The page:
Manhattan Youth lets kids play their way


BY Michael Mandelkern

This past Monday, on a frigid afternoon, Manhattan Youth debuted its indoor Imagination Playground, a trial program with potential to expand this year.

Parents and babysitters brought curious toddlers and kids, ages two through five, to the lower level of the Downtown Community Center. The children instantly latched onto bright blue foam blocks, creating structures and forms on their own.

“I want to build it high,” said one child as he connected two blocks with a long, bendable cylinder.

“Wheels,” said another kid as he grasped a circular piece.

The room was full of giggles as more children entered the space. Manhattan Youth employees kept a watchful eye and parents looked on, but the kids were the ones in charge.

“It’s not, ‘Oh no, [a block] should go there,” said Alex Roche, director of the Downtown Community Center. “Kids use the space for their own imagination,” said Roche. “They make what they want to.”

One child tried to put together two pieces that at first seemed not to fit.

“Uh oh,” he said.

He eventually connected the pieces and built a structure without any help from the adults.

Children worked together to build complex arrangements, some crawling to find pieces while others dashed across the room to drape their creations with blankets and scarves. Others worked more independently.

“Up, down,” said one kid as he lifted what would appear to an adult to be a dumbbell, but to a child could be anything.

The first Imagination Playground at Burling Slip in the Seaport that opened over the summer inspired Roche to bring the model to Manhattan Youth. He found the moveable objects, without anything fastened to the floor, to be a “great concept.”

Roche recently ordered the equipment from Imagination Playground, a non-profit and architecture firm partnership founded by architect David Rockwell, who designed the Burling Slip model. The organization’s goal is to “constantly reconfigure their environment and to design [children’s] own course of play,” according to the organization’s website.

The materials are sold in a box set on wheels and include various shapes, such as foam noodles and floor mats, some with holes in them that can be connected together.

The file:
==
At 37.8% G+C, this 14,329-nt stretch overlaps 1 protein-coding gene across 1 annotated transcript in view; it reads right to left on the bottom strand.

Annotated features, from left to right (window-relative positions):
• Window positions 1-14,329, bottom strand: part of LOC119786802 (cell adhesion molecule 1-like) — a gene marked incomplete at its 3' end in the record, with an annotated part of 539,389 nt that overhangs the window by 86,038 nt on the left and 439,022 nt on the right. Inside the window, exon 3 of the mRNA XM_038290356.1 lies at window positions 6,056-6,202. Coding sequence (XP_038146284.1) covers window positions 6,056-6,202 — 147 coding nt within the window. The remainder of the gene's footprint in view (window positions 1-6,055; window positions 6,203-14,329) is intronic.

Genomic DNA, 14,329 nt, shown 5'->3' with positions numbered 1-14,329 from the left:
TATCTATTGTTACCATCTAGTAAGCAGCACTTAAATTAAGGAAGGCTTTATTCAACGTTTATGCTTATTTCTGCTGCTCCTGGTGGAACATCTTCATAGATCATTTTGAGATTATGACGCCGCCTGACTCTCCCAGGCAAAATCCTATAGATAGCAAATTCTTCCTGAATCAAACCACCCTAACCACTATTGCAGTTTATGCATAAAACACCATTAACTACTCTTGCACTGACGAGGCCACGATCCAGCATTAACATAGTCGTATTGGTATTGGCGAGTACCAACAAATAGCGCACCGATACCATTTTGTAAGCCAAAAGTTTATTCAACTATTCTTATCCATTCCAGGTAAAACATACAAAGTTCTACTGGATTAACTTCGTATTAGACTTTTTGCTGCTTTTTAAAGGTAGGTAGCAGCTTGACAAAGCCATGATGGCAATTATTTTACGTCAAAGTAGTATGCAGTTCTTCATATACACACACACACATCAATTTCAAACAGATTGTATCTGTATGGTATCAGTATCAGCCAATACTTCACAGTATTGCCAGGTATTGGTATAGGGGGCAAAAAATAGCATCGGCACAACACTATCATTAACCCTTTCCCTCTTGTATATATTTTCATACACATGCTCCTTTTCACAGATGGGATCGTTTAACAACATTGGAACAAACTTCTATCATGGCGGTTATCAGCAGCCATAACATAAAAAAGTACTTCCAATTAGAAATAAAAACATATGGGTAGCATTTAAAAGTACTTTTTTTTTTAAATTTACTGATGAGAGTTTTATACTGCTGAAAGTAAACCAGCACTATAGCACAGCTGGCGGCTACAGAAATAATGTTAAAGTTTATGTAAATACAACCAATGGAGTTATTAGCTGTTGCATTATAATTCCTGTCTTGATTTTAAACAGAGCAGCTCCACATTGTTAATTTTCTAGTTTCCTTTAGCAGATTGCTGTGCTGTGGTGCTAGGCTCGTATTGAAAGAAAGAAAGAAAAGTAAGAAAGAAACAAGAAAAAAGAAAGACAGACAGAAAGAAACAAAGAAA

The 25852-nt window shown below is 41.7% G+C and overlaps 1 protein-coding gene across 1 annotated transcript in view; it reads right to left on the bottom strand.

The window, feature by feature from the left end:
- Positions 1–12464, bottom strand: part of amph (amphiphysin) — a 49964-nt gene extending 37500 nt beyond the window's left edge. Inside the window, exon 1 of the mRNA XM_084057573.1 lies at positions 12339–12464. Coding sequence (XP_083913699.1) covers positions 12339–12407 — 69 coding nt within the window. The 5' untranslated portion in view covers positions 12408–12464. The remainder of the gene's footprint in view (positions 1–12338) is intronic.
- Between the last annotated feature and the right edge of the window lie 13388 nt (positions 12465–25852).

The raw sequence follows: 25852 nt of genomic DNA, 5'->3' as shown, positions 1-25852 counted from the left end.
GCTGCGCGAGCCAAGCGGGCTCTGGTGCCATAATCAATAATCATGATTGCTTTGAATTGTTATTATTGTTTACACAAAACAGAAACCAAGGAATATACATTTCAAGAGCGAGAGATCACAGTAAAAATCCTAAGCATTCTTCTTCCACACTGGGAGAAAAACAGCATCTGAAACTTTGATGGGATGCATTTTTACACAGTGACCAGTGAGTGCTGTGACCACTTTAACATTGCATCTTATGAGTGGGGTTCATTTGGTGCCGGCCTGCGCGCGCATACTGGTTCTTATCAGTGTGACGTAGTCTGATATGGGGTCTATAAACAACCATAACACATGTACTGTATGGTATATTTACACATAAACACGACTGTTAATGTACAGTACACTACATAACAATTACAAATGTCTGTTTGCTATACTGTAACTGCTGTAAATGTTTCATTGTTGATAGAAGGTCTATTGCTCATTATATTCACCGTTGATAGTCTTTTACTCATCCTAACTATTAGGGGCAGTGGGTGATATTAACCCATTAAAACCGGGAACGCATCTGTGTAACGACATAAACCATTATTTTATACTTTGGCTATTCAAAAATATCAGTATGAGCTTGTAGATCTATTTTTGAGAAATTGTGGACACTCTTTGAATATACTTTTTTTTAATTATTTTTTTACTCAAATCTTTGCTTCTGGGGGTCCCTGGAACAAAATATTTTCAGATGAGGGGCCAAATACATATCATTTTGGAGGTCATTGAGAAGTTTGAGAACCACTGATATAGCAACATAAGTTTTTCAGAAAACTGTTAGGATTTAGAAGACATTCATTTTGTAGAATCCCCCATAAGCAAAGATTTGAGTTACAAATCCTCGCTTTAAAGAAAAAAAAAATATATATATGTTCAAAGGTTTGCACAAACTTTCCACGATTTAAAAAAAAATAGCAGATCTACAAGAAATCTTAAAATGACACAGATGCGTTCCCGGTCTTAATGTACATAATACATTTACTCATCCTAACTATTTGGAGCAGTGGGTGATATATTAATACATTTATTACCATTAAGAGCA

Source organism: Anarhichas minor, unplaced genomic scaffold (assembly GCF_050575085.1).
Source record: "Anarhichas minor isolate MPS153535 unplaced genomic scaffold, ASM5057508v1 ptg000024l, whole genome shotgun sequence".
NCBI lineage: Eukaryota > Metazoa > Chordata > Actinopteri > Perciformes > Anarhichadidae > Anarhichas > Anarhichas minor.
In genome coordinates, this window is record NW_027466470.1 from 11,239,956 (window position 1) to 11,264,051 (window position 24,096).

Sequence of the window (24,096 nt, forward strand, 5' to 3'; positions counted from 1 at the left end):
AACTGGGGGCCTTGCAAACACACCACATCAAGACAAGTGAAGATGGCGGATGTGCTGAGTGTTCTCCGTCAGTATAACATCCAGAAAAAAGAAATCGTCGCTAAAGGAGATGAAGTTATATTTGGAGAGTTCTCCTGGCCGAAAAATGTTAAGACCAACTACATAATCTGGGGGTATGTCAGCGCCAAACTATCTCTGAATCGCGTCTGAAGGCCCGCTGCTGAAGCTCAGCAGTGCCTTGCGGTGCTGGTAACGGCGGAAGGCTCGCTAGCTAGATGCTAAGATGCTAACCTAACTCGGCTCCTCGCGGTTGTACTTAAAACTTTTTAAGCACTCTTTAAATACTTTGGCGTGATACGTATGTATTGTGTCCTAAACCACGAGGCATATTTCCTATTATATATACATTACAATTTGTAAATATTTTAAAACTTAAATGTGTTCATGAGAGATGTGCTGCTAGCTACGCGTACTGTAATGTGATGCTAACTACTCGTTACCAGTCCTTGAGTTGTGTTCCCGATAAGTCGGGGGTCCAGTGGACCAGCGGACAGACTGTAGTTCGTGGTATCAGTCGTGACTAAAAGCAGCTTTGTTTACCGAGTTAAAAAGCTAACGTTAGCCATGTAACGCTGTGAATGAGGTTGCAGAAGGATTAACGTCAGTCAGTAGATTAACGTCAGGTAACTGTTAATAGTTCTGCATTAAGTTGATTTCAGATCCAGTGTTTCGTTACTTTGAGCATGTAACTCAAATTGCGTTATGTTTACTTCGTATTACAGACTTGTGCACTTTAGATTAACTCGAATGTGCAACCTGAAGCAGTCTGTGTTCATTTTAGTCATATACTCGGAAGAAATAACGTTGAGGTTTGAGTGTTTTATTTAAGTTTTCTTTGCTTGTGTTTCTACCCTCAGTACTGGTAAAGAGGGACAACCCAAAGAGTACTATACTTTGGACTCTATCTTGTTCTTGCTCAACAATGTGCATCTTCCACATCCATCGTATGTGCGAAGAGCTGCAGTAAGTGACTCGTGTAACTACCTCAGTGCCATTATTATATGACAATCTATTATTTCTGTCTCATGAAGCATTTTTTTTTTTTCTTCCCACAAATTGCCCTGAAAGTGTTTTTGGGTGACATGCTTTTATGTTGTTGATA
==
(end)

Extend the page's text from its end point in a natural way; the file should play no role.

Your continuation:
The new Manhattan Youth program just got underway, and fittingly, as the winter weather makes playing in the park and outdoors unpleasant and harsh. But Roche plans to expand the hours beyond the current 12:15 p.m. to 2:45 p.m. Monday-through-Friday timeframe.

“This is the first day. We just opened the door and there are already people walking in,” said Roche as he introduced the new program on January 24. He said parents have expressed interest in the Imagination Playground, and that he anticipates a continued strong turnout.

“We’re always trying to foster creativity, even at a young age,” said Roche.

Many of Manhattan Youth’s activities, such as the Friday night program geared towards children ages nine through 14, appeal to youths ages five and over, but Roche senses a “growing need” for programs aimed at younger children.

The new class is currently geared towards pre-kindergarten children, because some of them are not yet in school and many pre-school programs end by the late morning. But Roche plans on opening the facility to older children later in the year and bringing the equipment outside once the temperature rises to an appropriate level.

The Imagination Playground is open exclusively to Manhattan Youth members, but nonmembers can purchase a day guest pass for $25 that gives them access there and to other Downtown Community Center programs.

For more information on the Imagination Playground log on to www.imaginationplayground.org or call Manhattan Youth for specific program queries at 212.766.1104.